Jakuchū
Author: Tōko Sawada
Specifications: ISBN  978-4163902494
358 pages
13.5 x 19.5 cm / 5.4 x 7.8 in (WxH)
Category: Fiction
Publisher: Bungeishunju Ltd.
Tokyo, 2015
www.bunshun.co.jp/
Buy now: amazon.co.jp

Synopsis

Japanese painter Itō Jakuchū (1716–1800) is known for his wondrously meticulous brushwork in pieces that blend realism with imagination. Although he was largely forgotten for a time, a major retrospective mounted in the year 2000 to mark the 200th anniversary of his death brought him back into the national consciousness and launched something of a Jakuchū boom. In the spring of 2012, a month-long exhibit at the National Gallery of Art in Washington DC was seen by more than 200,000 visitors. One of Japan’s most rapidly rising new stars of historical fiction then published this much-discussed biographical novel in 2015, and in 2016, a Tokyo exhibition commemorating the 300th anniversary of Jakuchū’s birth brought him further attention.

Author Tōko Sawada’s narrative focuses mainly on the latter half of Jakuchū’s life, from around the age of 40 until his death. As the eldest son, Jakuchū inherited the headship of the family’s produce wholesaling enterprise at age 23, when his father died. But he had an asocial personality and showed little interest in business, and in 1755 he turned operations over to his two younger brothers so that he could retire early and devote himself to painting. His reputation as an artist was sealed a number of years later when he donated a work that would later become part of his Dōshoku sai-e (Colorful Realm of Living Beings) collection to a temple.

Sawada posits Jakuchū’s decision to retire in his 40th year as having been motivated by a desire to memorialize his wife Miwa, who had hanged herself eight years before. Displeased with Jakuchū for his neglect of business while pursuing his personal passion of painting, his mother and brothers had long been taking it out on Miwa with all manner of abuse, and it had finally become too much for her. In anger at Jakuchū’s failure to protect Miwa, her younger brother Benzō, known to posterity as the painter Kunkei Ichikawa, began producing forgeries of Jakuchū’s work. The narrative imagines Jakuchū as a doleful figure who was driven to withdraw into his art by sadness over the loss of his wife on the one hand, and by the desire to keep one step ahead of Benzō and his rapidly advancing skills on the other.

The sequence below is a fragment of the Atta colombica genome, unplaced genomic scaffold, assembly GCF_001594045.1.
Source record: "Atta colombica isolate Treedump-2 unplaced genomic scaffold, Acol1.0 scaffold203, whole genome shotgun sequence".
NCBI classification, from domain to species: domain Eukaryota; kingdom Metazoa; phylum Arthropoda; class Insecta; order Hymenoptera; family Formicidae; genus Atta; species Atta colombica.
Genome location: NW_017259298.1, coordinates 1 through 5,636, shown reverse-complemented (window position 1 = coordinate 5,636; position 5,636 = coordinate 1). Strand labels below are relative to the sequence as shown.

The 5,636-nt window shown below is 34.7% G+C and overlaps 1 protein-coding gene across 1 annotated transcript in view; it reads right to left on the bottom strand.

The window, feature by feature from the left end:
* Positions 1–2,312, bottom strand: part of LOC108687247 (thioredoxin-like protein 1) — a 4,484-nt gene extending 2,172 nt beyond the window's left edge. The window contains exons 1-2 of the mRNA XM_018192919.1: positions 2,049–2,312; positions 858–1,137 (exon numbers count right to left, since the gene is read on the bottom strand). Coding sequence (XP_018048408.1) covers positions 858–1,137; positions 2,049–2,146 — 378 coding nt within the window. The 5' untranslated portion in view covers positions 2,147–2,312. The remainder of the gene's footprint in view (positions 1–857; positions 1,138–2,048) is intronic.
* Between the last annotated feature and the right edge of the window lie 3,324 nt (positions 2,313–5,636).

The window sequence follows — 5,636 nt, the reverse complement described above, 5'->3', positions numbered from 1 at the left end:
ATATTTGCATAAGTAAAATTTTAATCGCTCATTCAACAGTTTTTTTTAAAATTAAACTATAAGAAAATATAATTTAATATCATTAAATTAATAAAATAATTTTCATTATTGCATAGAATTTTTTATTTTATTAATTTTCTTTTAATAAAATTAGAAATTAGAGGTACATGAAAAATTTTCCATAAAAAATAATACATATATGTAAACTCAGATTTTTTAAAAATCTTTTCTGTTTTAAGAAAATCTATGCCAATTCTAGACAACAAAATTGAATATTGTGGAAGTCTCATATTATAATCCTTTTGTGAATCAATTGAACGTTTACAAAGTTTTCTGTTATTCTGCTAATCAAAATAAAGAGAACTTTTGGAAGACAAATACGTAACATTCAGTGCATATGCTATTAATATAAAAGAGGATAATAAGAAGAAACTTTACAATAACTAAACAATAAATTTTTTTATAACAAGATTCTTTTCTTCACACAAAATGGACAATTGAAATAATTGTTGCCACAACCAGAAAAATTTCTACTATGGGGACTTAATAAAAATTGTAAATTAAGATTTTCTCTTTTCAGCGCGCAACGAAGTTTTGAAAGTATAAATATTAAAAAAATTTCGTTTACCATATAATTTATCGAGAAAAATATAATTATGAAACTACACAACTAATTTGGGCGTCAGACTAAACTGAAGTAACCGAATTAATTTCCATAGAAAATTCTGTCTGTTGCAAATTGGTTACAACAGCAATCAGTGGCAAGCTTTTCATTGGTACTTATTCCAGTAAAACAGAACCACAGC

Benzō loses his wife and is himself severely burned in the Great Kyoto Fire of 1788 that destroyed large swaths of the city. Jakuchū reaches out to him, taking in his infant son Shinzō as his own and deciding to raise him as an artist. Indeed, in Jakuchū’s final years, Shinzō comes to play a role in his artistic production. This resonates in an interesting way with the view held by some scholars that Jakuchū’s works were actually produced jointly by Jakuchū and Benzō.

The novel delves into the stories behind Jakuchū’s many masterworks and into the techniques he used to produce them. It also offers detailed portraits of other major artists of the time: Ike no Taiga (1723–76), the only other contemporary painter with whom Jakuchū maintained a friendship; Maruyama Ōkyo (1733–95), who took the art world by storm with his blending of Western naturalism into native techniques, started his own school, and trained numerous students; and poet and painter Yosa Buson (1716–84), who in contrast to Jakuchū’s well-to-do upbringing came from a peasant background.

Sawada has fleshed out the few known facts about Jakuchū’s life into a masterfully imagined fictional biography.